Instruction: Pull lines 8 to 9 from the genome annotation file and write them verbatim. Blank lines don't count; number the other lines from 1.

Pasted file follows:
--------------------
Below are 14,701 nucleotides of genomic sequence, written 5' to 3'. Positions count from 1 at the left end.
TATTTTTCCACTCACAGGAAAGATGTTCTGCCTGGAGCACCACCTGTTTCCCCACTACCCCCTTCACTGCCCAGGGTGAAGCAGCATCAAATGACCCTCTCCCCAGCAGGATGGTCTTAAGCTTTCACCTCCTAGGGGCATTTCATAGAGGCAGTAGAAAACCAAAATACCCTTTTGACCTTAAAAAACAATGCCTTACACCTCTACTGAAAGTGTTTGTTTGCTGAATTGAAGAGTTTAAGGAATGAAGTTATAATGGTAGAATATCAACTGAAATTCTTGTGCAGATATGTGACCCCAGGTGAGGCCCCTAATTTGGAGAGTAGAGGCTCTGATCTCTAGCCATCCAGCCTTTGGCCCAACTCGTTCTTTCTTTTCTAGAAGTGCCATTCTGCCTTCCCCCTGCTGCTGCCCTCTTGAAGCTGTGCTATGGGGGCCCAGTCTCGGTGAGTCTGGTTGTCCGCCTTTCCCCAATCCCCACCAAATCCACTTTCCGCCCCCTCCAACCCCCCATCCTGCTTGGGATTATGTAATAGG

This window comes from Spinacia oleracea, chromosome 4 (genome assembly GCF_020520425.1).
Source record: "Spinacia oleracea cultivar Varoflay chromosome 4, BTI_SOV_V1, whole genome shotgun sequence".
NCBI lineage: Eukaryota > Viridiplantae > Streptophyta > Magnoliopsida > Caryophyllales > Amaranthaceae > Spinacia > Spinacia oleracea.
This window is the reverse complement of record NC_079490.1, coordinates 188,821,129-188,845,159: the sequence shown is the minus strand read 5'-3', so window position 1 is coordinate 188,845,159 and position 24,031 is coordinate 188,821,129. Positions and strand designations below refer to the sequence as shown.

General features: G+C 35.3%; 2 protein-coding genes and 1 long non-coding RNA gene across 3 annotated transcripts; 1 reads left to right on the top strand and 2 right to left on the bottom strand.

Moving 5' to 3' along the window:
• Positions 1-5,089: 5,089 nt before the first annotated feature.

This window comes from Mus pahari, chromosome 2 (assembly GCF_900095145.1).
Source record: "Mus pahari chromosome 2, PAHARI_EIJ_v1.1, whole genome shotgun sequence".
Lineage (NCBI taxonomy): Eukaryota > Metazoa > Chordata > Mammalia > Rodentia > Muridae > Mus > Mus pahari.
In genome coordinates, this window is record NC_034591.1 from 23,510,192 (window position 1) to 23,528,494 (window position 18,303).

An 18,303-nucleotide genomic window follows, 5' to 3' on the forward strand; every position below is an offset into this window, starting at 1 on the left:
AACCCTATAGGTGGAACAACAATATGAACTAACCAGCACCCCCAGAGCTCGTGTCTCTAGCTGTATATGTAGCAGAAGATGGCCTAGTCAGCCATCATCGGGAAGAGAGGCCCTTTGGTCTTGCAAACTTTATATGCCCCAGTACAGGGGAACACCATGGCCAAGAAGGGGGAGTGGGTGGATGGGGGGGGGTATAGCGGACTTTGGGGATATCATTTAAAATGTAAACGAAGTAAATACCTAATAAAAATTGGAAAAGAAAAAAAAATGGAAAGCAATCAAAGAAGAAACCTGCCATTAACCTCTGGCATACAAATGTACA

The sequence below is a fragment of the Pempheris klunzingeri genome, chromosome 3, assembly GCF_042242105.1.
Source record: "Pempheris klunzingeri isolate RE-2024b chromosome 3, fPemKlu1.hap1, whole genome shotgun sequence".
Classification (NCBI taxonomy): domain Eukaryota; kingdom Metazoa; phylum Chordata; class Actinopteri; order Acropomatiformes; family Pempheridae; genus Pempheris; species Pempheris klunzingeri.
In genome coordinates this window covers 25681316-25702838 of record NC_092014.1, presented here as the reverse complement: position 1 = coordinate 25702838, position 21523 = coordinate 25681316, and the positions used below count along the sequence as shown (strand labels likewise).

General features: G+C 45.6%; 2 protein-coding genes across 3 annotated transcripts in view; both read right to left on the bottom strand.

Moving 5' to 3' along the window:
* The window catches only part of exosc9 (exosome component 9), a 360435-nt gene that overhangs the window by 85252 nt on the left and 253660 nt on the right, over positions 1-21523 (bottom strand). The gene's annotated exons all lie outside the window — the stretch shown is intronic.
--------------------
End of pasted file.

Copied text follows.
Moving 5' to 3' along the window:
• Positions 1-5,089: 5,089 nt before the first annotated feature.